Sunday, March 07, 2021

Open-source is like politics - show up to make a difference

Open source is like politics.
But, probably not in the way you're thinking. Not politics in a negative sense as if it's all about power, domination, and control.

hand putting voting slip in box
Photo by Element5 Digital on Unsplash

I think open source is like politics in that many people think about it in the same way as they do the politics of local government.

What do these refer to?

  • Generally, people think it's a good idea.
  • Typically, people take what they can from it and don't give back beyond what's required/forced.
  • People think about getting involved a lot more than they do.
  • Lots of people have [strong] opinions but don't act on them.
  • A few people contribute a lot (of time and effort).
  • People who contribute are rarely rewarded or compensated well.
  • When a person is directly affected, they may show up wanting action on the issue that affects them. But, their desire to look at (or consider) anything else is small, and their enthusiasm is short-lived.

Were those comments about local government or open-source software?

I hope you can see they apply to both.

I think the similarity also extends to how to make a difference in each.

Who are the people who make a difference in local politics?

They're the people who turn up. Repeatedly, regularly, and when it's not always in their immediate interest. They do things to help the community.

Four things to do:

  1. Show commitment. Turn up regularly. (Not just to be seen but also because it's often the only way of knowing what's going on.)
  2. Work for everyone's benefit. Do things that help others, not just you.
  3. Share your knowledge. Not to show off but to help others.
  4. Think long term. Not only immediate benefits.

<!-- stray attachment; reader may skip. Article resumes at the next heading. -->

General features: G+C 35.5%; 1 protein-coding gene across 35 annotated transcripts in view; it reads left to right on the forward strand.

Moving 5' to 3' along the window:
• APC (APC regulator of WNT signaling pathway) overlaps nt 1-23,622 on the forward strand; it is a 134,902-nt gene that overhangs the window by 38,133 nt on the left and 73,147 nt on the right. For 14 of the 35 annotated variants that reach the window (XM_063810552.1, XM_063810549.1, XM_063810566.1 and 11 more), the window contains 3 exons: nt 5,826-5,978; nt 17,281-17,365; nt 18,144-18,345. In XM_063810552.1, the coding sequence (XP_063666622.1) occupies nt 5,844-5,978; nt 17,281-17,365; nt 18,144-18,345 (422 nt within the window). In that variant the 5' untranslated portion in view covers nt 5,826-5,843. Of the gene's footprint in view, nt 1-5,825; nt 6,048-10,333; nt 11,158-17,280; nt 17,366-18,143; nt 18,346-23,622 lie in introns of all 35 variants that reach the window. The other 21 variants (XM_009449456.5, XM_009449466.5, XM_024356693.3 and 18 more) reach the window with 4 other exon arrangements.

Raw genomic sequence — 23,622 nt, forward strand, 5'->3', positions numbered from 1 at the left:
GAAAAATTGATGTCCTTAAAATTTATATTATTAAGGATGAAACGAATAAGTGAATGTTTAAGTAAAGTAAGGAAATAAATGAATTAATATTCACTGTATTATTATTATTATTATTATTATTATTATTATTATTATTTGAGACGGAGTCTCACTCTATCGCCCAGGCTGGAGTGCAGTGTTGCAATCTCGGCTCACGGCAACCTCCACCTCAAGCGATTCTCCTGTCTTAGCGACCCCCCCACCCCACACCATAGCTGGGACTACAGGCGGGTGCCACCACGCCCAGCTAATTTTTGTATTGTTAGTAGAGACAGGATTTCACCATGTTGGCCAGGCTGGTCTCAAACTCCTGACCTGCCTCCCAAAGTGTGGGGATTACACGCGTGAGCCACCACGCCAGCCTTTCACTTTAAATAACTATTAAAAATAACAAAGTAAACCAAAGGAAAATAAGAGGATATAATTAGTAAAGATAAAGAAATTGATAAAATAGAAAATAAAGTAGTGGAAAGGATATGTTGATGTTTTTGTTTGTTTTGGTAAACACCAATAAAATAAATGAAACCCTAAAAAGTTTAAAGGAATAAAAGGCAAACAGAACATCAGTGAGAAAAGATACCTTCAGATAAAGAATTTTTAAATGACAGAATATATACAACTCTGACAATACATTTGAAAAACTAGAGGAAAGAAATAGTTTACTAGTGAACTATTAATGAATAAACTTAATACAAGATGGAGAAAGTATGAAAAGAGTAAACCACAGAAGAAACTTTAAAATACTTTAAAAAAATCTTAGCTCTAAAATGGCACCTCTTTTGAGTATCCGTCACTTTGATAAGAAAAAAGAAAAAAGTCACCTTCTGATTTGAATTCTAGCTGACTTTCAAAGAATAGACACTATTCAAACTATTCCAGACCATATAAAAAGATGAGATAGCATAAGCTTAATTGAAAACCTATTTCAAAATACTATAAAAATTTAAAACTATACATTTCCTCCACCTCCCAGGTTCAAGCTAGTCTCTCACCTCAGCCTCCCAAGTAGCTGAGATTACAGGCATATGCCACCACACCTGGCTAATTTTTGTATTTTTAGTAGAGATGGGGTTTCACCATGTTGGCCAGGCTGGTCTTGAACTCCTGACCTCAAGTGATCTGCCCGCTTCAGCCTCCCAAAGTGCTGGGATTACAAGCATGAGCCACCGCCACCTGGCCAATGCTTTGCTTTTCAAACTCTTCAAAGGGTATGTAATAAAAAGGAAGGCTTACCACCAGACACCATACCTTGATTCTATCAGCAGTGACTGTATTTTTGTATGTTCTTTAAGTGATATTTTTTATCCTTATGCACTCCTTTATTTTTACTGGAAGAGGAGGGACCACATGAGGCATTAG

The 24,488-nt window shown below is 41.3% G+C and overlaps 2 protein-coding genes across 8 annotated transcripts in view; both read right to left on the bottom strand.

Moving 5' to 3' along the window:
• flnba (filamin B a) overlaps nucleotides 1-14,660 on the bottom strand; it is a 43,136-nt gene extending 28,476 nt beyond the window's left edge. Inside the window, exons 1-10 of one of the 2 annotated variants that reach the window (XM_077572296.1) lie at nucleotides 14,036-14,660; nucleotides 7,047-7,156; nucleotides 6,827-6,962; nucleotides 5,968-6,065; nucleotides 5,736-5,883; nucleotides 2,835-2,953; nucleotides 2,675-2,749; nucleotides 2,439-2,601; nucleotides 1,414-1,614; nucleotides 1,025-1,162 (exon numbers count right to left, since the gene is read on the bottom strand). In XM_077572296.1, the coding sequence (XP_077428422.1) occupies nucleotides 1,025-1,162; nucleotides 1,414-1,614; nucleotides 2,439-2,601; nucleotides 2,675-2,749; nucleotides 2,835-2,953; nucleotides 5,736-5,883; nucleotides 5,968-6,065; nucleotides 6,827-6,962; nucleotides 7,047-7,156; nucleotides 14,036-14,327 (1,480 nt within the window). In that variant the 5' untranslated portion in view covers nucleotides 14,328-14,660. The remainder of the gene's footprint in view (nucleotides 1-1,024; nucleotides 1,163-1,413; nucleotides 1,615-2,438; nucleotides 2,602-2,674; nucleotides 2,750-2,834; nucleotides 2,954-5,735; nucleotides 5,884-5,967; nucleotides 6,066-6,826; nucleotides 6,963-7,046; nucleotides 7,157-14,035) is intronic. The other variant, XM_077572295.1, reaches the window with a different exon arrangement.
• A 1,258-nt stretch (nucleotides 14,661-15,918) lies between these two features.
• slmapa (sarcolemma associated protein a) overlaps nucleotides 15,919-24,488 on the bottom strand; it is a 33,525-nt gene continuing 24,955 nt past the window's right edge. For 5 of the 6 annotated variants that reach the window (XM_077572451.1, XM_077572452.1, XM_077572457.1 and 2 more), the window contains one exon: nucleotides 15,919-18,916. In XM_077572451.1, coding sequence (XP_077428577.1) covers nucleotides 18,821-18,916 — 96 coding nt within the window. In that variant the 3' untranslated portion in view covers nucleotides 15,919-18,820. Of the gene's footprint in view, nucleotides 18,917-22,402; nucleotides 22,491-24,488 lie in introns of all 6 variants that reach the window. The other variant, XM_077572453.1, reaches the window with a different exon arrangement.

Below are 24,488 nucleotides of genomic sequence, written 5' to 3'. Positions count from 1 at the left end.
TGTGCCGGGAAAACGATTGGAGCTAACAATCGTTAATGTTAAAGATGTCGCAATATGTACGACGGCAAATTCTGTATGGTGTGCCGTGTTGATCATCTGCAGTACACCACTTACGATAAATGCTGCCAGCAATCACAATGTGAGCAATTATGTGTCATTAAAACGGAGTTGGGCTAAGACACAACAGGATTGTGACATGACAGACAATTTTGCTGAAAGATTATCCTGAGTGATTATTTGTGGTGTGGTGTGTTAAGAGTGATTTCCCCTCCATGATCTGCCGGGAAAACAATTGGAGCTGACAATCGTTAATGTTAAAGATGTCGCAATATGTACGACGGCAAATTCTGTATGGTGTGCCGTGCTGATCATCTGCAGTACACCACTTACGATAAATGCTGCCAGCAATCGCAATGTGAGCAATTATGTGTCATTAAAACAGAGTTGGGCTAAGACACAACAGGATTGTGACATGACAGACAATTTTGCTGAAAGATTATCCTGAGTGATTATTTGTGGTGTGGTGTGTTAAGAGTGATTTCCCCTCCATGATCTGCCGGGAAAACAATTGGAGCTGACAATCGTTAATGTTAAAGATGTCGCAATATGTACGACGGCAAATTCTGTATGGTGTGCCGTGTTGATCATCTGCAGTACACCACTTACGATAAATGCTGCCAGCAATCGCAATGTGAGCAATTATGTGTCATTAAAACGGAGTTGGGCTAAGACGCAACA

Doing the above will build trust and a reputation that will support your big ideas down the line.

Yes, large organizations and people with a lot of money, influence, or celebrity can come in and make a big difference in a short amount of time. I'm assuming you're not one of them (I'm not either), and so you have to do what you can with what you've got.

Does this really work?

There are some examples from WinUI where community members (people) have suggested new controls and an alternate syntax that were then implemented by the team.

But what about something bigger?

The most prominent example I have of influencing a Windows-related open-source project is adding support for Visual Basic(!) in Windows Template Studio. This was a big deal as it was a significant change and would be something with long-term consequences.

This is something that I (as a non-Microsoft employee) persuaded Microsoft to add.

  • I did this for a project in which I had built a reputation for regularly participating.
  • I'd previously displayed knowledge so that the project leads valued my opinion.
  • I backed up my suggestion with data. (Not data I had but data I knew they could get access to and assumed would support my proposal.)
  • I suggested something that aligned with the larger goals of the project and organization.
  • I suggested something that wasn't in my immediate interests but would help underserved members of the community.
  • I showed how I could help make the change easy by volunteering to help with the work.

Only big changes?